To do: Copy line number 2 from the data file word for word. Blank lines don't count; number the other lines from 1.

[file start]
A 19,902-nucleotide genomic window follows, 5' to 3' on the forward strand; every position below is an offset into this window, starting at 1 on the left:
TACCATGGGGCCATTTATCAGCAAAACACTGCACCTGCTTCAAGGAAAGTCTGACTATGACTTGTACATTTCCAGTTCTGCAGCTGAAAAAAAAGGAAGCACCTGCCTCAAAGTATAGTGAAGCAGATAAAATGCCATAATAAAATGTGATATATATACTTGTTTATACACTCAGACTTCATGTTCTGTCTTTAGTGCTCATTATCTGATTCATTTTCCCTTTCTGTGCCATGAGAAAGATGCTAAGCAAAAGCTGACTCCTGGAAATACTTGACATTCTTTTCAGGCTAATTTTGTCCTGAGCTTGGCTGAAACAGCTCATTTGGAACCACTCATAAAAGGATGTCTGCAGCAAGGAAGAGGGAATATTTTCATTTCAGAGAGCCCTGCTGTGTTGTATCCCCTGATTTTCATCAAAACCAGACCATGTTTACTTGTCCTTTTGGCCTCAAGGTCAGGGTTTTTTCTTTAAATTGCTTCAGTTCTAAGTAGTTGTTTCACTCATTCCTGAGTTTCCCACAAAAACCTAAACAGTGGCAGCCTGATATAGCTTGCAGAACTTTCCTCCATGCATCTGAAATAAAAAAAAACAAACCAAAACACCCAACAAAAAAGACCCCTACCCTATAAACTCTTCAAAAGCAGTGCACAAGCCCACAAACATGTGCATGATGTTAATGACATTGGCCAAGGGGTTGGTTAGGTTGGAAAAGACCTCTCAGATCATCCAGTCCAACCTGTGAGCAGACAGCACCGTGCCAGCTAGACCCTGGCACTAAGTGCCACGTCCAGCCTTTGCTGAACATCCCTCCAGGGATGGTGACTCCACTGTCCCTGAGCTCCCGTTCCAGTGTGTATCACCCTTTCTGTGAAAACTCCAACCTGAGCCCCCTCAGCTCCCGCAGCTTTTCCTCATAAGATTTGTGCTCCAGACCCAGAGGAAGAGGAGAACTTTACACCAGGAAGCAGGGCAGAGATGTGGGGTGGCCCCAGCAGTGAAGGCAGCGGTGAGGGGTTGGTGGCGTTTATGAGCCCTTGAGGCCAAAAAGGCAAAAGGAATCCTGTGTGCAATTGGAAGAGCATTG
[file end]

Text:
TACCATGGGGCCATTTATCAGCAAAACACTGCACCTGCTTCAAGGAAAGTCTGACTATGACTTGTACATTTCCAGTTCTGCAGCTGAAAAAAAAGGAAGCACCTGCCTCAAAGTATAGTGAAGCAGATAAAATGCCATAATAAAATGTGATATATATACTTGTTTATACACTCAGACTTCATGTTCTGTCTTTAGTGCTCATTATCTGATTCATTTTCCCTTTCTGTGCCATGAGAAAGATGCTAAGCAAAAGCTGACTCCTGGAAATACTTGACATTCTTTTCAGGCTAATTTTGTCCTGAGCTTGGCTGAAACAGCTCATTTGGAACCACTCATAAAAGGATGTCTGCAGCAAGGAAGAGGGAATATTTTCATTTCAGAGAGCCCTGCTGTGTTGTATCCCCTGATTTTCATCAAAACCAGACCATGTTTACTTGTCCTTTTGGCCTCAAGGTCAGGGTTTTTTCTTTAAATTGCTTCAGTTCTAAGTAGTTGTTTCACTCATTCCTGAGTTTCCCACAAAAACCTAAACAGTGGCAGCCTGATATAGCTTGCAGAACTTTCCTCCATGCATCTGAAATAAAAAAAAACAAACCAAAACACCCAACAAAAAAGACCCCTACCCTATAAACTCTTCAAAAGCAGTGCACAAGCCCACAAACATGTGCATGATGTTAATGACATTGGCCAAGGGGTTGGTTAGGTTGGAAAAGACCTCTCAGATCATCCAGTCCAACCTGTGAGCAGACAGCACCGTGCCAGCTAGACCCTGGCACTAAGTGCCACGTCCAGCCTTTGCTGAACATCCCTCCAGGGATGGTGACTCCACTGTCCCTGAGCTCCCGTTCCAGTGTGTATCACCCTTTCTGTGAAAACTCCAACCTGAGCCCCCTCAGCTCCCGCAGCTTTTCCTCATAAGATTTGTGCTCCAGACCCAGAGGAAGAGGAGAACTTTACACCAGGAAGCAGGGCAGAGATGTGGGGTGGCCCCAGCAGTGAAGGCAGCGGTGAGGGGTTGGTGGCGTTTATGAGCCCTTGAGGCCAAAAAGGCAAAAGGAATCCTGTGTGCAATTGGAAGAGCATTG